heard anything beautiful, either from Phoebus of the golden lyre,
in the glens of snowy Parnassus, or near Olympus,
as you start for Bacchus his triennial ceremonies,
now help Posidippus to bear the burden of hateful old age,
writing down the song on the golden columns of your tablets.
Leave your Heliconian peaks, and come to the walls
of Piplean Thebes, Muses of Castalia.
You also loved Posidippus once, Cynthian god, of Leto
the far-shooting son […] a dart [… … …]
an oracle to the snow-white house of the man from Paros.
May you send forth and sound out from your holy shrine
such an immortal voice, O Lord, even for me,
so that the Macedonians may honor me, both the [islanders]
and the neighbours of all the Asiatic shore.
Pellaean is my family. May I find myself unrolling a book,
placed  all at once in the crowded marketplace.
For the Parian nightingale grant […] a mournful
thread, with empty tears streaming down the eyelids,
and groaning, while through my friendly mouth [… … …]
and let no one shed a tear. But in old age
may I travel the mystic path to Rhadamnthys,
longed for by my people and all the community,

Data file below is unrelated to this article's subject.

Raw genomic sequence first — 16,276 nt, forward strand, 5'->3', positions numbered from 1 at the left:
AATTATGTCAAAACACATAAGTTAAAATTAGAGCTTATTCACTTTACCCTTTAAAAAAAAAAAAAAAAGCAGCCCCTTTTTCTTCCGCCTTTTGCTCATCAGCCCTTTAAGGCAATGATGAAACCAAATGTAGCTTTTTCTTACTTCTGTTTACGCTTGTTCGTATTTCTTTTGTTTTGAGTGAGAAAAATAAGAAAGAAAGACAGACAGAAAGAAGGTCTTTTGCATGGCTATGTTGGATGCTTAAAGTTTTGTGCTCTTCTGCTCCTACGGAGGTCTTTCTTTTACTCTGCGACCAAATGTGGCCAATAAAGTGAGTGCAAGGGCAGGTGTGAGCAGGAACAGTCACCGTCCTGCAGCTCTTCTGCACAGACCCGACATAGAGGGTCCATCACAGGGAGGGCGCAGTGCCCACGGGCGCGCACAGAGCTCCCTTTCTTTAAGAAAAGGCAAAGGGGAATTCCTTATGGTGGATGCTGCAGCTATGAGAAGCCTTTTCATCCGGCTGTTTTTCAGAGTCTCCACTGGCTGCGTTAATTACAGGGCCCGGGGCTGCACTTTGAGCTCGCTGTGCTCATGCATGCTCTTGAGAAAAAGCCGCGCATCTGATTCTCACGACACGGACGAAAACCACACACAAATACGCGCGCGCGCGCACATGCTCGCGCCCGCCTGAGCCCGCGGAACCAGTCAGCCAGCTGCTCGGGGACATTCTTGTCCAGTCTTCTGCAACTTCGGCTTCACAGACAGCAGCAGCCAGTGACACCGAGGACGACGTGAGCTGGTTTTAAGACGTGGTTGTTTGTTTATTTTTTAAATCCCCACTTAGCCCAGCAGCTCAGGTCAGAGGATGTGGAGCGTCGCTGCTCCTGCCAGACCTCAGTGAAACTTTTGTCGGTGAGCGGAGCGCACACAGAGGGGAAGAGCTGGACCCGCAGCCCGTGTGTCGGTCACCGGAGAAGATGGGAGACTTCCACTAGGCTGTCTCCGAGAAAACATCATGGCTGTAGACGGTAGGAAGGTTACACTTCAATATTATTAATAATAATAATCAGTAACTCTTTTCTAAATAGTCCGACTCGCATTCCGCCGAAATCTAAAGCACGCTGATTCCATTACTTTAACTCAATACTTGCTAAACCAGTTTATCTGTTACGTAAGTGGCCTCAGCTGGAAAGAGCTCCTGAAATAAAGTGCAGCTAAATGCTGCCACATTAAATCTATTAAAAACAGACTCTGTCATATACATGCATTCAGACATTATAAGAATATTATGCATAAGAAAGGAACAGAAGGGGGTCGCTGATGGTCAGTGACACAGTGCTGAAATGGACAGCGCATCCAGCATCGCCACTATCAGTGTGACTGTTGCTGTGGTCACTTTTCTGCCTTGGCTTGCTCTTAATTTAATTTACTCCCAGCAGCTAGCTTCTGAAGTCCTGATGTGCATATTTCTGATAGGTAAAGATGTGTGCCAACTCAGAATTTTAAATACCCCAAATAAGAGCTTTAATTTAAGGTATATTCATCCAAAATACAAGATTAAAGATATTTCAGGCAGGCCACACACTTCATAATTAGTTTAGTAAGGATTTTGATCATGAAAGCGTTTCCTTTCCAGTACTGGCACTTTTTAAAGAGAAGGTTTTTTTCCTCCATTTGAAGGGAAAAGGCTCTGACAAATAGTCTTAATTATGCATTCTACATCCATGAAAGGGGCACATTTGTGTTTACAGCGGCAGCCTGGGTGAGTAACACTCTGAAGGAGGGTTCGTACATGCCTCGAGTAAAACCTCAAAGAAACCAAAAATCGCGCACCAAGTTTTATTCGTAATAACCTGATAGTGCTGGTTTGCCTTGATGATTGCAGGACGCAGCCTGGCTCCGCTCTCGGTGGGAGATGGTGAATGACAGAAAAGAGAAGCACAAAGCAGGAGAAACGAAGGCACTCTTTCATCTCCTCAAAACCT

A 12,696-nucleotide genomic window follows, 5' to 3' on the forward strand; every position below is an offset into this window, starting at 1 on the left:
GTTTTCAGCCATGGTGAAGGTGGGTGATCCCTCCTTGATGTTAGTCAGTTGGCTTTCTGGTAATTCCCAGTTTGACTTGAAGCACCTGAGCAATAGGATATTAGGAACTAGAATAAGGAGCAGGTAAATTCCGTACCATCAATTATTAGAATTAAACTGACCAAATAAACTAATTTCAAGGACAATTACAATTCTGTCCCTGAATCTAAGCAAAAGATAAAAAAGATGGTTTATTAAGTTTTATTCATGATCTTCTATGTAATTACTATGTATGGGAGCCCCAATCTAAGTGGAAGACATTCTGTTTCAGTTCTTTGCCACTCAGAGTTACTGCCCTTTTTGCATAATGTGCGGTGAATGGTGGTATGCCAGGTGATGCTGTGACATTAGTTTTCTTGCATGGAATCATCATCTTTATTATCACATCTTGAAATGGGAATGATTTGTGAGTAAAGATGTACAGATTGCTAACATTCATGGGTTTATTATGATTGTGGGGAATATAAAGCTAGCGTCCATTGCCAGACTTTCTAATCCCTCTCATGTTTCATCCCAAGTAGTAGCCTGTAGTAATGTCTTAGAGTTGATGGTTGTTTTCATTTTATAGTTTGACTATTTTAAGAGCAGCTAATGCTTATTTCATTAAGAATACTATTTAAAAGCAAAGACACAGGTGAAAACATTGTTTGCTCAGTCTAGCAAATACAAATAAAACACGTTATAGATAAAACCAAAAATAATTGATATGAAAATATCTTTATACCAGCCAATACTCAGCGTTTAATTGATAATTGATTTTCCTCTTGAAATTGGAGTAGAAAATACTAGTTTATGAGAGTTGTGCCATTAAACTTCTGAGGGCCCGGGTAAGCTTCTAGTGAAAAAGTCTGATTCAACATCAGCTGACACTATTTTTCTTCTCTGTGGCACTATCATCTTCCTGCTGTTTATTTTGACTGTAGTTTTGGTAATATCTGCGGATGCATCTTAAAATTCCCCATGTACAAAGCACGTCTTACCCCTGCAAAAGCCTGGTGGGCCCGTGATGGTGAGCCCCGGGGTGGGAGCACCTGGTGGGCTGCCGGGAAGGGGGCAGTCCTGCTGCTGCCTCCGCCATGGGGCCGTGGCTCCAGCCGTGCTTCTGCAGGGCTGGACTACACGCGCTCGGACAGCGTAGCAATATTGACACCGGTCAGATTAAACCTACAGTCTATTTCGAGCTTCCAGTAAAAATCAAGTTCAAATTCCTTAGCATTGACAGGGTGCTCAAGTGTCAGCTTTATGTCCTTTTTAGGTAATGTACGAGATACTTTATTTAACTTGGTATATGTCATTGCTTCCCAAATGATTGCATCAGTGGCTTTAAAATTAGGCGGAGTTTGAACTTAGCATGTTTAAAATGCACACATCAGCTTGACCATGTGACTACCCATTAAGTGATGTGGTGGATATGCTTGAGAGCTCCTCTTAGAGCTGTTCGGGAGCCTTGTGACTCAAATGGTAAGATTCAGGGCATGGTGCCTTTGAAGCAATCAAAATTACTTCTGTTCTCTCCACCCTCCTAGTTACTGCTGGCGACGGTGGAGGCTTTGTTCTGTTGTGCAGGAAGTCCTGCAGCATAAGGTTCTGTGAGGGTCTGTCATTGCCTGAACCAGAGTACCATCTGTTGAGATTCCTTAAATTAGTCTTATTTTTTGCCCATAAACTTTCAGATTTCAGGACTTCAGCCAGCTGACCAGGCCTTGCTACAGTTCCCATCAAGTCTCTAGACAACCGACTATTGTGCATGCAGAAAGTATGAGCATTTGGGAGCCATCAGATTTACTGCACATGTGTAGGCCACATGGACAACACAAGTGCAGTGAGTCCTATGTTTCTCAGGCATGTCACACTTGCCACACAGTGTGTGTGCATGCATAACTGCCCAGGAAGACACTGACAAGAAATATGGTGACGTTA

on my feet without a stick, sure of speech among the crowd,
and leaving to my children my house and my wealth.
The Cult of Socrates in the Academy
Interestingly, this authorial statement fulfills Socrates’ prayer to Pan, since it was Socrates’ precise request to become beautiful (καλῷ γενέσθαι). In the general Conclusion, we shall see how the Phaedo provides us with firm evidence for a construal of the dialogues as a monument designed to host the hero Socrates. Before moving on to Socrates’ prison, however, I shall conclude this chapter with a further suggestion regarding Socrates’ prayer to Pan.
Socrates is envisaged as a statue, and we know that Socrates did in fact receive such an honor. Scholars have long recognized that ancient portraits of Socrates are of two different types, conventionally called “A” and “B”: “B” portraits are likely to derive from an official statue made by Lysippus, whereas “A” can be traced to a privately sponsored work, which has been identified with a bust of Socrates erected by Plato and his associates.  In type “B,” Socrates is “normalized” and portrayed as a good citizen, whereas type “A” is more Silenus-like and wild. Paul Zanker has interpreted the latter as a deliberate provocation aimed at the ideal of the good citizen, by definition “good and beautiful” (kalokagathia). As he sees it, it was a paradoxical “example not of the confirmation of collective norms, but of their denial, in paying honors to Socrates.”  The point is worth developing briefly.
Κῷοι χάλκειον στῆσαν ὑπὸ πλατάνῳ
Βιττίδα μολπάζοντα θοήν, περὶ πάντα Φιλίταν
ῥήματα καὶ πᾶσαν τρυόμενον λαλιήν.
You also know, (Leontion) for whom the townsmen of Eurypylus,
the Coans, raised a bronze statue under a plane-tree,
Philetas, who sang his love for tall Bittis,